Lord, You Have Been Our Dwelling Place

Full Text

1 Lord, thou hast been our dwelling place
through all the ages of our race;
before the mountains had their birth,
or ever thou hadst formed the earth,
from everlasting thou art God,
to everlasting our abode.

2 O teach thou us to count our days,
and set our hearts on wisdom’s ways;
turn, Lord, to us in our distress
in pity now thy servants bless;
let mercy’s dawn dispel our night,
and all our day with joy be bright.

3 O send the day of joy and light,
for long has been our sorrow’s night;
afflicted through the weary years,
we wait until thy help appears;
from age to age with us abide;
in us let God be glorified.

4 So let there be on us bestowed
the beauty of the Lord our God;
the work accomplished by our hand
establish thou, and make it stand;
yea, let our hopeful labor be
established evermore by thee.



Source: Rejoice in the Lord #114

Author: Anonymous

In some hymnals, the editors noted that a hymn's author is unknown to them, and so this artificial "person" entry is used to reflect that fact. Obviously, the hymns attributed to "Author Unknown" "Unknown" or "Anonymous" could have been written by many people over a span of many centuries. Go to person page >

Text Information

First Line: Lord, Thou hast been our dwelling place Through all the ages of our race
Title: Lord, You Have Been Our Dwelling Place
Author: Anonymous (1912)
Meter: 8.8.8.8.8.8
Language: English
Copyright: Public Domain

Notes

An appeal for God's wisdom and favor upon the sad state of humankind as sinners and mortals.

Scripture References:
st. 1 = vv. 1-2
st. 2 = vv. 3-6
st. 3 = vv. 7-9
st. 4 = vv. 10-11
st. 5 = vv. 12-15
st. 6 = vv. 16-17

Psalm 90 opens Book IV of the Psalms. No other psalm expresses so poignantly our melancholy state as sinful mortals before the face of a holy and eternal God. Yet the psalmist expresses no defiance. Honesty acknowledges guilt, and faith knows God's unfailing love. To that love we can appeal for mercies that bring joy and for blessings that make our work fruitful.

The psalm opens by addressing the everlasting God as humanity's security and rest through all generations (st. 1) and quickly moves to contrast God's eternity with the shortness of the human lifespan (st. 2). God knows all our sins, and we suffer God's displeasure because of them (st. 3). We live perhaps seventy or eighty years; yet even so long a life brings no relief from sorrow and no escape from death (st. 4). The psalmist asks God to grant wisdom to us sinners and to have pity and mercy on us so that we may yet know joy (st. 5). He continues with a request that God reveal his glory to us and our children by showing favor to us and blessing our efforts in the LORD's service (st. 6).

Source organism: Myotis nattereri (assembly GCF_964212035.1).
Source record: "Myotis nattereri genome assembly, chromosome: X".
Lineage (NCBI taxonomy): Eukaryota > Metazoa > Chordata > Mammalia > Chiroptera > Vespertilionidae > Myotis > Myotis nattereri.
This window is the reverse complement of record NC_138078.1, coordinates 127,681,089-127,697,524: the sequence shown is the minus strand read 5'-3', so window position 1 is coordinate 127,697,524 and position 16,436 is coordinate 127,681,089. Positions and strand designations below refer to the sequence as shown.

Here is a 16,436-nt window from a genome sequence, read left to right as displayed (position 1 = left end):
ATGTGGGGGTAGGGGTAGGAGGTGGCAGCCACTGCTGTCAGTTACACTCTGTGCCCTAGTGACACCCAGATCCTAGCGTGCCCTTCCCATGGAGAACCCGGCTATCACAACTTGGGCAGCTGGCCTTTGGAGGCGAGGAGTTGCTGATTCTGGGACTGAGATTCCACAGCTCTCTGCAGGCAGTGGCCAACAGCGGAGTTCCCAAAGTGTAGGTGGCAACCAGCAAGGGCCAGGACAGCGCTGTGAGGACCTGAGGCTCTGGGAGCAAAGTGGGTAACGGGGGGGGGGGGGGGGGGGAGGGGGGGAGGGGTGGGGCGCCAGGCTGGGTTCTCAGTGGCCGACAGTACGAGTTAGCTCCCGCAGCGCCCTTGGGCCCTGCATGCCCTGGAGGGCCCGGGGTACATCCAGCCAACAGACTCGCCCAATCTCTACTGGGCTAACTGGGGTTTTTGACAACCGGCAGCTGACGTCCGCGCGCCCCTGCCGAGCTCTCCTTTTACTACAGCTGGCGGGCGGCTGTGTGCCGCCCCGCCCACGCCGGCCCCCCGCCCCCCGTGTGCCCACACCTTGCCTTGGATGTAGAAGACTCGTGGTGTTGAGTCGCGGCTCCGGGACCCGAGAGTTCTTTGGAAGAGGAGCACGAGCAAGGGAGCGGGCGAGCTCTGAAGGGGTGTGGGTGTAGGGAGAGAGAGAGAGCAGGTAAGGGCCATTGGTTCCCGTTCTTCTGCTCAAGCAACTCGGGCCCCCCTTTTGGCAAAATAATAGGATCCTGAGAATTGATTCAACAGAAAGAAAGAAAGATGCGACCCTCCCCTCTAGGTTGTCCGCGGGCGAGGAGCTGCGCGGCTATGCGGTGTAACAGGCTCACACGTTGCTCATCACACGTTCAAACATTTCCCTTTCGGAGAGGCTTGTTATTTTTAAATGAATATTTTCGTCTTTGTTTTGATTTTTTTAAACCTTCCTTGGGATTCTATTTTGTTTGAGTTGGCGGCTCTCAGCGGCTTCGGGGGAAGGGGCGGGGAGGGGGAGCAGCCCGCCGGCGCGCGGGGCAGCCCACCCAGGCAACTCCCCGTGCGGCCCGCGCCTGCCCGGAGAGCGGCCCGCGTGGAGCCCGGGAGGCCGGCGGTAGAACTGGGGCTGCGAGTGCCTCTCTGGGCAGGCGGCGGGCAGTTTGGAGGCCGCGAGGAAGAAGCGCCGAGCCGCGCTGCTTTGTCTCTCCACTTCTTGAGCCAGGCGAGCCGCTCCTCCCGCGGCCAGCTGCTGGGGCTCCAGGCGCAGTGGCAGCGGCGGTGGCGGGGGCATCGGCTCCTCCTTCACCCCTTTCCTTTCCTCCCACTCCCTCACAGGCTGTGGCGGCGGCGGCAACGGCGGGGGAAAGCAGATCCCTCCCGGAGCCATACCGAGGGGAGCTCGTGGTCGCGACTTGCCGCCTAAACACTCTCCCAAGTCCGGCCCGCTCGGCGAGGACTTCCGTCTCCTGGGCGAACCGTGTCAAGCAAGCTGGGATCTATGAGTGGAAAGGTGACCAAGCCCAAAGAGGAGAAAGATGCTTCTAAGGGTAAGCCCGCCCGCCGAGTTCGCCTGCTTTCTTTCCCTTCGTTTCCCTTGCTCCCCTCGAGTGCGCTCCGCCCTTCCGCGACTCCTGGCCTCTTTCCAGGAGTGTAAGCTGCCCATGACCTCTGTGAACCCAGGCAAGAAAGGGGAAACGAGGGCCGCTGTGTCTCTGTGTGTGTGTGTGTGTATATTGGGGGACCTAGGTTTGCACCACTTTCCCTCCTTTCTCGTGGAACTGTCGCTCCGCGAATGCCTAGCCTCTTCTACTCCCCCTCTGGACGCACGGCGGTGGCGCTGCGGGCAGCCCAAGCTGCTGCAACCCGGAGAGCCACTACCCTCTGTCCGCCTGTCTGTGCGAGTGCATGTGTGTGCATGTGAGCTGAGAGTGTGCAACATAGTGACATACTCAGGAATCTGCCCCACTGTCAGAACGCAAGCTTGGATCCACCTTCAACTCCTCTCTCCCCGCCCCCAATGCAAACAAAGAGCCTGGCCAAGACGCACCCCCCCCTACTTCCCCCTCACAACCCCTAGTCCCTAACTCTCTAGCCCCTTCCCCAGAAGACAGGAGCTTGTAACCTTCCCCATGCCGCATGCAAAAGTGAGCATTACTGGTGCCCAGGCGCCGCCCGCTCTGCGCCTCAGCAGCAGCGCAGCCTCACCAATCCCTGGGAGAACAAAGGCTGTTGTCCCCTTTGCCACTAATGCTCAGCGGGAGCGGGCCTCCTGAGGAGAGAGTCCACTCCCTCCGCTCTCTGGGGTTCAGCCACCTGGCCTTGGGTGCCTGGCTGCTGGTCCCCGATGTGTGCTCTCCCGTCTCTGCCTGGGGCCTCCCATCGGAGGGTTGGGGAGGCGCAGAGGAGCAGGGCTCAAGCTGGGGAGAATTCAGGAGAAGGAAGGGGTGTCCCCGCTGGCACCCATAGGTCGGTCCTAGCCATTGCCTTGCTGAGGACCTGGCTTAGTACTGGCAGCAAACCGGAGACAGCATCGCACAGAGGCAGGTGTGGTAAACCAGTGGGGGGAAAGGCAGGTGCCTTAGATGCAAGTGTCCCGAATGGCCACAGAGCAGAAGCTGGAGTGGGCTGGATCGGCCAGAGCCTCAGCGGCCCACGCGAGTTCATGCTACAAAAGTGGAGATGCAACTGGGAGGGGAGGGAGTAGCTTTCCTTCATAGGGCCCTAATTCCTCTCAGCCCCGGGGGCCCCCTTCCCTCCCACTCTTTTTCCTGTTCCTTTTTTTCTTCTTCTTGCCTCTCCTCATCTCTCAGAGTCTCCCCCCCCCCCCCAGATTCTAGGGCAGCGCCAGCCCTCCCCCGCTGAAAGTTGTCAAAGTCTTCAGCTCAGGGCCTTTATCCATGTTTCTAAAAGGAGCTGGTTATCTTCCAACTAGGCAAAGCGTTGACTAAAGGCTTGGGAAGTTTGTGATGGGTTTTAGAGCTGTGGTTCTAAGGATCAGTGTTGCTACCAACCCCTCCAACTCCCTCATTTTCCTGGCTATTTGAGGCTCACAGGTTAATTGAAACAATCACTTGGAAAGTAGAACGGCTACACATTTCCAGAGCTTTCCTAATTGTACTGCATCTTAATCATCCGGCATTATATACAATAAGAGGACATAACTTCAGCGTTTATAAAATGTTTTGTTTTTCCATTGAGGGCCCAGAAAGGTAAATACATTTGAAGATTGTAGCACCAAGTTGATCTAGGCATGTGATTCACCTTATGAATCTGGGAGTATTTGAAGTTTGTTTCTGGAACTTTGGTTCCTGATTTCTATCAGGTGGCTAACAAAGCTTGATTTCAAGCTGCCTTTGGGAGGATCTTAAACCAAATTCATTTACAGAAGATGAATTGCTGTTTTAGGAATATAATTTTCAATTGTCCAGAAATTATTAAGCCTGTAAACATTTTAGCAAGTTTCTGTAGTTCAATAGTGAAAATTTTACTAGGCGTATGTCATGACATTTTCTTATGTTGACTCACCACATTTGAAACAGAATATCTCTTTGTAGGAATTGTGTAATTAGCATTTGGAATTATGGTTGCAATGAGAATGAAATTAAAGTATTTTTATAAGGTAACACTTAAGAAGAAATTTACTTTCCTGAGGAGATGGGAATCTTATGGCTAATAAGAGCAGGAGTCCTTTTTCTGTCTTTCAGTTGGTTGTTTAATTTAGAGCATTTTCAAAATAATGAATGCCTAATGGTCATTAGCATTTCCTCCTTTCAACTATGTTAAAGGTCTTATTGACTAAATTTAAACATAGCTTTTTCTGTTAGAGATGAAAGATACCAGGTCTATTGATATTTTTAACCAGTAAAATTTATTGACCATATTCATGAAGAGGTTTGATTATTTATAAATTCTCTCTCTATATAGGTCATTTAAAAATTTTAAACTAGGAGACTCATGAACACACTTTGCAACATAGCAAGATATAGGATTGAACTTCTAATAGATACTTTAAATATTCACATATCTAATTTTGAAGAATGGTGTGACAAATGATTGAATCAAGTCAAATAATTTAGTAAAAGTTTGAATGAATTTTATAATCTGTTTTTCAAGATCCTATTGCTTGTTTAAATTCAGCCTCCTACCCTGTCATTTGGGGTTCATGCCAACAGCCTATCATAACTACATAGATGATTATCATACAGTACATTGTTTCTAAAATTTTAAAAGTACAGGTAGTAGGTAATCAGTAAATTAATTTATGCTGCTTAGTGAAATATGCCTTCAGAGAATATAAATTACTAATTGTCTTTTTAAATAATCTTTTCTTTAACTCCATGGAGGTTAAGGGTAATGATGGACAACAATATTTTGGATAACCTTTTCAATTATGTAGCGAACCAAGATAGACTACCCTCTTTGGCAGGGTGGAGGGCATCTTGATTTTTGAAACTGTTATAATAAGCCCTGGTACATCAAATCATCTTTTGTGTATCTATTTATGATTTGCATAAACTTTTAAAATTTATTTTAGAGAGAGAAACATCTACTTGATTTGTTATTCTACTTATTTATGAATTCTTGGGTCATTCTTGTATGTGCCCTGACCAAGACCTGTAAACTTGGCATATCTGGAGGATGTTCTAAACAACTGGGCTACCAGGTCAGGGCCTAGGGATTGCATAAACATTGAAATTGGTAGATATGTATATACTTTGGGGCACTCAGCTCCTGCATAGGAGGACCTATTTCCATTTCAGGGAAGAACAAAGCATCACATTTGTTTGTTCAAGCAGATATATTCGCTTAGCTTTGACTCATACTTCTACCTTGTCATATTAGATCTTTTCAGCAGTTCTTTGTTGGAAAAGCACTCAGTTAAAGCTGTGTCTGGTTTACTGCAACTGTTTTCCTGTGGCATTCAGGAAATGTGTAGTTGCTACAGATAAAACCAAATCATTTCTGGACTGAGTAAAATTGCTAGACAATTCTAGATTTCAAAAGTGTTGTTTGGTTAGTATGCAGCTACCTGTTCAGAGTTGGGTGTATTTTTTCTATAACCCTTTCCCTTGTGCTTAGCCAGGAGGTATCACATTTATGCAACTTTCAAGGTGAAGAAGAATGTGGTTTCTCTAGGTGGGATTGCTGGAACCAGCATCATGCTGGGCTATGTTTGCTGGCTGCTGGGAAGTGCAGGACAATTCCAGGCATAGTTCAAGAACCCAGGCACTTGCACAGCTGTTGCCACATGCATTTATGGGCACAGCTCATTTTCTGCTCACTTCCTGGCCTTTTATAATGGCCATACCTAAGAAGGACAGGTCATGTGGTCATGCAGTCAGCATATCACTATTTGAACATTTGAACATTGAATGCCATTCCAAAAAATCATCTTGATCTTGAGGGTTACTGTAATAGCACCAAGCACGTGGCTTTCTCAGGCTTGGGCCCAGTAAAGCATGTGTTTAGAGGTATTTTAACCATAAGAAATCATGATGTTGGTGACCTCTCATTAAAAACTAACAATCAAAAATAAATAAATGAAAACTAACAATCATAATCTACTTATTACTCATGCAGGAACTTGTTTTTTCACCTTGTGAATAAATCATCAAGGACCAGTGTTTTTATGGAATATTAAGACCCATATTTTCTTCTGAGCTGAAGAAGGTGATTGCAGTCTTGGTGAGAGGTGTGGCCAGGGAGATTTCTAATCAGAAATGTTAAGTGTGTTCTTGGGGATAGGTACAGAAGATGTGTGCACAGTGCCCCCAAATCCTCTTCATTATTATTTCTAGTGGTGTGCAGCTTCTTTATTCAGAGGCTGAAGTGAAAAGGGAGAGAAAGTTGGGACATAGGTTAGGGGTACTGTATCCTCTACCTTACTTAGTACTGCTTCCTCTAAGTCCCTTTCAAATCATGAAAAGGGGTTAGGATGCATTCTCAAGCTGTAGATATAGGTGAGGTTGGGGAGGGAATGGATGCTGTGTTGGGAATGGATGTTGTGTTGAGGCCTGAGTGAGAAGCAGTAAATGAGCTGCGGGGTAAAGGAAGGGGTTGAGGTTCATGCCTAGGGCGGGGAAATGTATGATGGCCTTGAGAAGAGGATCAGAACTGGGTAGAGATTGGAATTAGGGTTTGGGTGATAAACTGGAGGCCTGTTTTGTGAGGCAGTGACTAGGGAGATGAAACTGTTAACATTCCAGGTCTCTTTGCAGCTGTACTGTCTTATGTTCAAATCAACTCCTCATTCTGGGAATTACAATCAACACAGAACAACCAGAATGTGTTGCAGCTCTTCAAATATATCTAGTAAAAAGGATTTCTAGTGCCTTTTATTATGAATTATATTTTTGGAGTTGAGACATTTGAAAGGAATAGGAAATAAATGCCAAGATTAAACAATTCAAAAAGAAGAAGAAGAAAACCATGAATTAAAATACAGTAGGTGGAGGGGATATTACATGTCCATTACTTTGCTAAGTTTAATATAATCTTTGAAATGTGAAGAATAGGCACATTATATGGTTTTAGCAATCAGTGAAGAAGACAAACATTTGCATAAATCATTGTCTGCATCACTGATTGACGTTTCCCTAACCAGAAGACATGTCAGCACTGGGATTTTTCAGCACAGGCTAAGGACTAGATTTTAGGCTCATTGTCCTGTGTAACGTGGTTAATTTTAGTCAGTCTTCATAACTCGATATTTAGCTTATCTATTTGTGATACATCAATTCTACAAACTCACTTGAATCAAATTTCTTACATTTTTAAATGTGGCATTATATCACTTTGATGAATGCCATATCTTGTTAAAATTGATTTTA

The versification is a 1985 revision by Helen Otte (PHH 17) of the texts found at 245 and 246 of the 1912 Psalter. Another setting of Psalm 90 is at 170.

Liturgical Use:
Traditionally for Old/New Year services; funerals; many other occasions in Christian worship.

--Psalter Hymnal Handbook

Tune

ST. CATHERINE (Hemy)


STELLA (English)

First published in Henri Frederick Hemy's Easy Hymn Tunes for Catholic Schools (1851), STELLA was a folk tune from northern England that Hemy heard sung by children in Stella, a village near Newcastle-upon-Tyme. In modified bar form (AA'B), the tune has an interesting rhythmic structure. Antiphonal…

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ST. CHRYSOSTOM (Barnby)


Timeline

Media

The Cyber Hymnal #4042
  • Adobe Acrobat image (PDF)
  • Noteworthy Composer score (NWC)
  • XML score (XML)
Psalter Hymnal (Gray) #90
  • Bulletin Score (PDF)
  • Bulletin Score (melody only) (PDF)
  • Full Score (PDF, XML)

Instances

Instances (1 - 3 of 3)Text InfoTune InfoTextScoreFlexScoreAudioPage Scan
Psalter Hymnal (Gray) #90Text InfoTune InfoScoreAudio
Rejoice in the Lord #114TextPage Scan
The Cyber Hymnal #4042TextScoreAudio
Include 8 pre-1979 instances



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